Crazy in Alabama is really two stories, not intertwined, but loosely connected. It opens with Lucille showing up at her mother's home with her six children and depositing them there so that she can head to Hollywood to audition and make an appearance on The Beverly Hillbillies. Her mother already has charge of two other grandchildren who were orphaned - Peejoe and Wiley. As Lucille gets ready to depart she lets Peejoe in on a secret. She produces a green Tupperware lettuce keeper (every bride in the 70s got one of these) in which is the head of her husband, Chester. Chester was an abusive man who kept Lucille "barefoot and pregnant" by punching holes in her diaphragm. Not able to take care of all of the children, Meemaw sends Peejoe and Wiley to live with their Uncle Dove and Aunt Earlene. Dove is an undertaker in Industry, Alabama, a town beset by racial conflict. Dove and Earlene have serious marital issues compounded by his drinking. However, he is a man of reason and compassion and does his best to be an example to the boys.
Lucille travels to Hollywood leaving in her path a plethora of murders and sexual conquests. She has picked up a haute couture hatbox in which she keeps the lettuce keeper and Chester. She hits the jackpot in Las Vegas and journeys on with her personal chauffeur and the hatbox that never leaves her side with Chester carrying on a conversation with her. Meanwhile, back in Alabama, racial tensions are palpable and when a young boy dies, the two sides are drawn into conflict and riots. This part of the novel is reminiscent of Harper Lee's To Kill a Mockingbird where justice is compromised. It would seem difficult to reconcile the two divergent story lines, but Childress makes it works. Childress says:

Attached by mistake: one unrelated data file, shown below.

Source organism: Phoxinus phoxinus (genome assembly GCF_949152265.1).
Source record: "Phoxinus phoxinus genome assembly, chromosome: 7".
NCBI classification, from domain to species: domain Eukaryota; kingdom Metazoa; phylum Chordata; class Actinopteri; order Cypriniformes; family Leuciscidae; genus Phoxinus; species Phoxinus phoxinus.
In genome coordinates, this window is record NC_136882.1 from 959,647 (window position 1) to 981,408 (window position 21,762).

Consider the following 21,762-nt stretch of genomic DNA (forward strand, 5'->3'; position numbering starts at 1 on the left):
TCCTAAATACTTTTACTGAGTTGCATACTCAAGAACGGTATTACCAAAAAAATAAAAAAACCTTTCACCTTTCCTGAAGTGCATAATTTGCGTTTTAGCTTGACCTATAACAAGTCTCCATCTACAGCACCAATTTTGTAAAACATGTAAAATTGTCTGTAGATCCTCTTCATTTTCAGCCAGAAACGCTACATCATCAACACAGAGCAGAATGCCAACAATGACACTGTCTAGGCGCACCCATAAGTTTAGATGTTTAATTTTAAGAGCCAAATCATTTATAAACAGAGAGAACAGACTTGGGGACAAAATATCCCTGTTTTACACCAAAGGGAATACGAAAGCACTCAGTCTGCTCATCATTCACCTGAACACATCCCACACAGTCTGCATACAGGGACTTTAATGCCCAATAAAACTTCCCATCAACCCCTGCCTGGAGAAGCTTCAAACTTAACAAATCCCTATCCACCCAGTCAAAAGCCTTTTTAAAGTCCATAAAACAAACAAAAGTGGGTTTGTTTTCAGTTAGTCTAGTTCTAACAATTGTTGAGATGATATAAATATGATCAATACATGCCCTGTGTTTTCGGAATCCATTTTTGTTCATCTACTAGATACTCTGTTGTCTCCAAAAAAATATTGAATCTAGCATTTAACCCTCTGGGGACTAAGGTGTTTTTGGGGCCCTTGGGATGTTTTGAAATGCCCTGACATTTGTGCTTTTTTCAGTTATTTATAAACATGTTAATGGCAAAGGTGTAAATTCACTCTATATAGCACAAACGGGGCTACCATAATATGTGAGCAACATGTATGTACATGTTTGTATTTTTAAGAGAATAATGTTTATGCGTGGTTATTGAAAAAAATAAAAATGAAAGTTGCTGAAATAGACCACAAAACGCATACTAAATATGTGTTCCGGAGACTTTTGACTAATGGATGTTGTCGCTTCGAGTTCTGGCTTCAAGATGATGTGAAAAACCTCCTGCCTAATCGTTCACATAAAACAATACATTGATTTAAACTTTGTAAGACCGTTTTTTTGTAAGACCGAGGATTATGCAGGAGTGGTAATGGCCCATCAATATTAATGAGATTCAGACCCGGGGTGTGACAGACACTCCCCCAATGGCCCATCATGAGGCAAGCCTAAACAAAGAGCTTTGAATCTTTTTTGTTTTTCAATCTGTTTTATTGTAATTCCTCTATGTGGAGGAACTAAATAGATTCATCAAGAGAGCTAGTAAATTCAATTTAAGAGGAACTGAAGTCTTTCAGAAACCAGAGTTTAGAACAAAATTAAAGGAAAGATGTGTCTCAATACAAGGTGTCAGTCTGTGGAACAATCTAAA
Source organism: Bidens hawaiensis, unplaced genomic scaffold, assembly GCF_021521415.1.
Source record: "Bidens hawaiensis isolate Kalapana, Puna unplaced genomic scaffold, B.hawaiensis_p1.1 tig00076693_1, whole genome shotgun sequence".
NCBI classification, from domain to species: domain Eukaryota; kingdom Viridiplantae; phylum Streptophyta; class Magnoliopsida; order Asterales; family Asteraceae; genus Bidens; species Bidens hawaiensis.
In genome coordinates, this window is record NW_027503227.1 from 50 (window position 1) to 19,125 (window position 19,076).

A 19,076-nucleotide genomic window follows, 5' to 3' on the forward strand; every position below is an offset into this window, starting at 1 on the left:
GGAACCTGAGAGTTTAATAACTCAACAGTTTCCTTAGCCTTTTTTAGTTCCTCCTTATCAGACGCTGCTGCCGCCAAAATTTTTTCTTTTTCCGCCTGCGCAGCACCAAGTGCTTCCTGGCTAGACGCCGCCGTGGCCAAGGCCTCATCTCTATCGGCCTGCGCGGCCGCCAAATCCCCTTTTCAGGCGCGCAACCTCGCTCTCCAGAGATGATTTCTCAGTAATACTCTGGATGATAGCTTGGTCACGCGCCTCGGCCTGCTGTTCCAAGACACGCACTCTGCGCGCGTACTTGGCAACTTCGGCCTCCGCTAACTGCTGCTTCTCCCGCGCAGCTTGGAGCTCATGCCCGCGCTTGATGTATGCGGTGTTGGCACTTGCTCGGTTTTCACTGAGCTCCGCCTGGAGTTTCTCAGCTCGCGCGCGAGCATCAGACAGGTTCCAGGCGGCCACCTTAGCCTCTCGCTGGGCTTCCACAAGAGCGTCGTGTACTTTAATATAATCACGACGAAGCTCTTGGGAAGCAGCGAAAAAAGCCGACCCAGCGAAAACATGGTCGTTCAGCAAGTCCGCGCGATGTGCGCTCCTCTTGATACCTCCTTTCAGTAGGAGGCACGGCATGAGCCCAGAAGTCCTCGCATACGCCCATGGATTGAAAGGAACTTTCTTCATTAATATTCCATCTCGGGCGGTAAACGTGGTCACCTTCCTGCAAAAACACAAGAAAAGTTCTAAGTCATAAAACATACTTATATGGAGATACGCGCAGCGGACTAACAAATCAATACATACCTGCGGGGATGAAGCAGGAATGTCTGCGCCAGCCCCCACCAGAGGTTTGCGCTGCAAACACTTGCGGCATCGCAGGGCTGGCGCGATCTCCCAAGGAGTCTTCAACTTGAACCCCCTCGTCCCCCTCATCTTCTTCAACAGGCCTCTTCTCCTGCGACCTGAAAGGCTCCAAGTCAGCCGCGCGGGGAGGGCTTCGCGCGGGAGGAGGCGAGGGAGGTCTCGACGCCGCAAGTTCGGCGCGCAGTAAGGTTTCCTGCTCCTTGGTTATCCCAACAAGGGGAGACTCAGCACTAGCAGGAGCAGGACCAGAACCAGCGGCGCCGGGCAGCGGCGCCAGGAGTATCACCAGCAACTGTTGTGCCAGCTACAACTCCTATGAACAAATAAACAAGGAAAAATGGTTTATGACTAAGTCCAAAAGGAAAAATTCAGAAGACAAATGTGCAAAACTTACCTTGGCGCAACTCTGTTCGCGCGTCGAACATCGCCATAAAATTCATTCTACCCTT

"Life would be impossibly tragic if we weren't able to laugh at it. And a life of nothing but laughter would come to seem silly and empty if there wasn't always something darker lurking ahead down the road, something to laugh in the face of."
Mark Childress infuses Crazy in Alabama with iconic personalities of the '60s. There are the Civil Rights notables of Martin Luther King, Jr. and George Wallace, the Hollywood luminaries like Cary Grant, Bob and Dolores Hope, Donald O'Connor, Mitzi Gaynor, Gregory Peck and Soupy Sales. The novel creates its its own playlist of songs from the era with classics like Cannibal and the Head Hunters' Land of 1000 Dances, Brenda Lee's - Emotions, Petula Clark's - Downtown, and Herman and the Hermits' Missus Brown you've got a Lovely Daughter. He drops TV show names liberally: Have Gun Will Travel,
Gunsmoke, Ben Casey, Perry Mason, Alfred Hitchcock, Patty Duke Show, and The Danny Kaye Show.
The book was great fun, although sobering at the same time. The movie starring Melanie Griffith and directed by Antonio Banderas was entertaining enough, but not nearly as deep and satisfying as the book. It was a good December read.